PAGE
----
Residency time like that is so precious, especially during a pandemic. Nicolas and I are in two different cities, and that week gave us a chance to meet face to face to conduct research together, in an efficient and focused way. We set ourselves three main goals for our residency at the NAC, but we won’t tell you what they were! Just kidding.

One of the big challenges in a documentary process, where we read a lot of articles and books and record all our interviews and forums, is information management. We’re going to partner with a professional archiving company to help us organize all these data. The idea is also to create a platform peripheral to the show that will contain a lot of resources and information related to the project.

Next, we wanted to continue meeting people. We drew up a guest list of experts as well as citizens. We planned to meet five people during the week, respecting, of course, public health measures and each person’s comfort level. Some interviews were done in person and others on Zoom.

And finally, it was a chance for us to prepare for the research we’ll be conducting in Quebec in January. The NAC residency allowed us to take a break to revisit the research we did last spring in Acadia, and to organize and structure our methods for future residencies.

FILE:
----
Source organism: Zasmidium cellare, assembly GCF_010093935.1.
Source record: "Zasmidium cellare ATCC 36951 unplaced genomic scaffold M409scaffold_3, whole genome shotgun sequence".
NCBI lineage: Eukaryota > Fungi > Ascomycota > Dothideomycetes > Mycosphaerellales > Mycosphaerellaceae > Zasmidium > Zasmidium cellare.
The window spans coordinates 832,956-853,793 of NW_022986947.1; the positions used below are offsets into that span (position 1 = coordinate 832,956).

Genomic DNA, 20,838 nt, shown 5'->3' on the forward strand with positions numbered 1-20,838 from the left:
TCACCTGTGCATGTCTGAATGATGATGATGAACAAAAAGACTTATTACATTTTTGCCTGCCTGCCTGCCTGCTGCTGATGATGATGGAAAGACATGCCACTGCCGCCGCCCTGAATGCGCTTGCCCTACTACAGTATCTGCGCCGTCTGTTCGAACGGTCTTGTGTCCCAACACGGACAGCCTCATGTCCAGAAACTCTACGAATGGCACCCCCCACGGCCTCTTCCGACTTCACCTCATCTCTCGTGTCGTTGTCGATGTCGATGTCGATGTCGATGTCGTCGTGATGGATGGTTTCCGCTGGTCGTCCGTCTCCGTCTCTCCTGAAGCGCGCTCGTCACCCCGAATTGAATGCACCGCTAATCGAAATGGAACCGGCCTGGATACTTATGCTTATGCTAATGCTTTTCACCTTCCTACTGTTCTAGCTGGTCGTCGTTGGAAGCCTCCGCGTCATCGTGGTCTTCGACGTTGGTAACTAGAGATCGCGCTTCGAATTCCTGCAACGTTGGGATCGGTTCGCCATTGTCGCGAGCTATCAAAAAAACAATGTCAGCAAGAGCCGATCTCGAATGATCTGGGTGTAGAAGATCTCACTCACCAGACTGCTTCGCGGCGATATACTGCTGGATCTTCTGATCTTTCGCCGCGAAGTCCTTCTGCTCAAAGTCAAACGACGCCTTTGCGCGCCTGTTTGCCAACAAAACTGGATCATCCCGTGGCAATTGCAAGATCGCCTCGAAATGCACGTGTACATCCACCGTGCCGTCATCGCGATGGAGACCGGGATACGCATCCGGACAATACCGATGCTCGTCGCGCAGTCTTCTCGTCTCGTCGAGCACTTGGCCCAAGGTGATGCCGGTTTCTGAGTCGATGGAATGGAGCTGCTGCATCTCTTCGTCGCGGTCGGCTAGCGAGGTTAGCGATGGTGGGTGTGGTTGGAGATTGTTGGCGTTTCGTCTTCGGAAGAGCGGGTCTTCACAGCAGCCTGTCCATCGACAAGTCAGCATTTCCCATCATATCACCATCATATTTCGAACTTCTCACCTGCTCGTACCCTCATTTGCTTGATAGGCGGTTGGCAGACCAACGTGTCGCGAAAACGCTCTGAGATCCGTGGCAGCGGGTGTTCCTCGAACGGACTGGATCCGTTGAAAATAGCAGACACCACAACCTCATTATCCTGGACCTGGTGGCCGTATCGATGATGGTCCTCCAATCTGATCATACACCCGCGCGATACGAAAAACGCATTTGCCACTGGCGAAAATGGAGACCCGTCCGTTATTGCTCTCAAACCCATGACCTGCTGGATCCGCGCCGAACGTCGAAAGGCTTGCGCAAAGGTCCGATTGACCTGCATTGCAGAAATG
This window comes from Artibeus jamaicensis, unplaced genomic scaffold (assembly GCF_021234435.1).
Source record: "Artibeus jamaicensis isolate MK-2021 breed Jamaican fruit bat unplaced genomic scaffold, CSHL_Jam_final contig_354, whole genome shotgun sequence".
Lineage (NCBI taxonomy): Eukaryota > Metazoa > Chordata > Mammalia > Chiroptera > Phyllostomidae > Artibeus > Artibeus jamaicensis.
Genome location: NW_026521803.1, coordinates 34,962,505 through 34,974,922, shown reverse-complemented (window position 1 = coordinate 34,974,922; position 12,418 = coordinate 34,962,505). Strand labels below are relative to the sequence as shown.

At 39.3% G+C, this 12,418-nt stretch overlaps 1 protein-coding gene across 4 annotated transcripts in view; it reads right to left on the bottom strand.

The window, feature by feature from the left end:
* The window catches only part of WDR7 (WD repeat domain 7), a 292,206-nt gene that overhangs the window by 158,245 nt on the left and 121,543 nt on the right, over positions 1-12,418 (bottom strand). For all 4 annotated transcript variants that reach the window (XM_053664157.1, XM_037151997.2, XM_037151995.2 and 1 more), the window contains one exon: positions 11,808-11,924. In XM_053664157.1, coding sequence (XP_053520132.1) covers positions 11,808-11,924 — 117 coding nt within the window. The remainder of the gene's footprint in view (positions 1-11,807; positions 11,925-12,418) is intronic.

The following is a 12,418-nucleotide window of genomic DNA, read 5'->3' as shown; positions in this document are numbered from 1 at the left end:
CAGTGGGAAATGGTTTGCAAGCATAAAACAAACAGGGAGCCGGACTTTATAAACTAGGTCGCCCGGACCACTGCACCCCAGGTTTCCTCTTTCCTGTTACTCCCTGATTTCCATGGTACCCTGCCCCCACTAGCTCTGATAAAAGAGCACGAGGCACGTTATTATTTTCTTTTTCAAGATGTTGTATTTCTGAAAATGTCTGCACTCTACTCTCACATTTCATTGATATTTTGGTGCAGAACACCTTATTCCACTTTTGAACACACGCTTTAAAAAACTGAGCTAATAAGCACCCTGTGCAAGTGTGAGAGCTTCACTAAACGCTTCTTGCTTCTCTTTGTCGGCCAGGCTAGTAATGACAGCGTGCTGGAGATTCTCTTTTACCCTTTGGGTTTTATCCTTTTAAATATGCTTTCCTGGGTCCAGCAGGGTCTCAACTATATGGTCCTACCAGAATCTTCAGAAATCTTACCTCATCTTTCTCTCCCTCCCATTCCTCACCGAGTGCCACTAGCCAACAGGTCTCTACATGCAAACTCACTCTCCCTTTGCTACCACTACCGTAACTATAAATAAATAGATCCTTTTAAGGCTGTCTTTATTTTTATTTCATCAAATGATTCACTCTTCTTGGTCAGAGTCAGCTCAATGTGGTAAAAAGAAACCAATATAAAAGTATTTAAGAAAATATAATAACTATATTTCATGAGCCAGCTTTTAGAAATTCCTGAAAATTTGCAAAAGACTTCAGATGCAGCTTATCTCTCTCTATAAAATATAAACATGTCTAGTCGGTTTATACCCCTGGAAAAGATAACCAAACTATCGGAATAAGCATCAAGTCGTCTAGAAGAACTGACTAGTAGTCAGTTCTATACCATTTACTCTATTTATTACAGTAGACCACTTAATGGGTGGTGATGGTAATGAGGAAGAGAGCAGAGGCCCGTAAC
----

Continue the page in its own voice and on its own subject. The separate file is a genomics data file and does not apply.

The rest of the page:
How would you say the project has evolved between the initial presentation in September 2019 and now?

We want it to be a unifying project. To achieve that, we can’t just talk about the French language without addressing the whole context around the French fact. A language doesn’t exist in isolation: it interacts with other languages. French is closely related to English, but also to Indigenous languages, for example—languages that have been completely forgotten in the protection mechanisms that exist and that are so highly valued on the French side. And then there’s the whole multilingual and multicultural reality of Canada that comes into play. In Vancouver, for example, Cantonese is much more widely spoken than French. These are all questions we have to ask ourselves with Oh! Canada.